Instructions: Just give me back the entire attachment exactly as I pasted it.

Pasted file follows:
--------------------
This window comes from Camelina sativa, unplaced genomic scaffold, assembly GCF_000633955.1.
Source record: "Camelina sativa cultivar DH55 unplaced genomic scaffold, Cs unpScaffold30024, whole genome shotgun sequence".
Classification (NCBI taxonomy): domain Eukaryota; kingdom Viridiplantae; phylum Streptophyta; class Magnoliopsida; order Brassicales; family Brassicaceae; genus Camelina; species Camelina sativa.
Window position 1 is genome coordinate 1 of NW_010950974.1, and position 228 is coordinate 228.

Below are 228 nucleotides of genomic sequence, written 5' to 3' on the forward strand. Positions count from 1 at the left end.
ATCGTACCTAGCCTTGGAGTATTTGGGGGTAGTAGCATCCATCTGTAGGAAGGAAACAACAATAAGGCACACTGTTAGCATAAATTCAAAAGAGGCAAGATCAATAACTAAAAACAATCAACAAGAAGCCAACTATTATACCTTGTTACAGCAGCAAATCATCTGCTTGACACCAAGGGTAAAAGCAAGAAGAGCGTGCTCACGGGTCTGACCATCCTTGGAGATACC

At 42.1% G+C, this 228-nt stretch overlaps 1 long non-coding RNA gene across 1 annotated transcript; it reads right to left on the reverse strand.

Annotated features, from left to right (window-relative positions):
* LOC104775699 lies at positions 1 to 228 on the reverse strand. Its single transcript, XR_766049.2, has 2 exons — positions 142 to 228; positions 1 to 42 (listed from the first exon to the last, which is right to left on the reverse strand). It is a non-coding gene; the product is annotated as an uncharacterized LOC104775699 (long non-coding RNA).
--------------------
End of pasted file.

This window comes from Camelina sativa, unplaced genomic scaffold, assembly GCF_000633955.1.
Source record: "Camelina sativa cultivar DH55 unplaced genomic scaffold, Cs unpScaffold30024, whole genome shotgun sequence".
Classification (NCBI taxonomy): domain Eukaryota; kingdom Viridiplantae; phylum Streptophyta; class Magnoliopsida; order Brassicales; family Brassicaceae; genus Camelina; species Camelina sativa.
Window position 1 is genome coordinate 1 of NW_010950974.1, and position 228 is coordinate 228.

Below are 228 nucleotides of genomic sequence, written 5' to 3' on the forward strand. Positions count from 1 at the left end.
ATCGTACCTAGCCTTGGAGTATTTGGGGGTAGTAGCATCCATCTGTAGGAAGGAAACAACAATAAGGCACACTGTTAGCATAAATTCAAAAGAGGCAAGATCAATAACTAAAAACAATCAACAAGAAGCCAACTATTATACCTTGTTACAGCAGCAAATCATCTGCTTGACACCAAGGGTAAAAGCAAGAAGAGCGTGCTCACGGGTCTGACCATCCTTGGAGATACC

At 42.1% G+C, this 228-nt stretch overlaps 1 long non-coding RNA gene across 1 annotated transcript; it reads right to left on the reverse strand.

Annotated features, from left to right (window-relative positions):
* LOC104775699 lies at positions 1 to 228 on the reverse strand. Its single transcript, XR_766049.2, has 2 exons — positions 142 to 228; positions 1 to 42 (listed from the first exon to the last, which is right to left on the reverse strand). It is a non-coding gene; the product is annotated as an uncharacterized LOC104775699 (long non-coding RNA).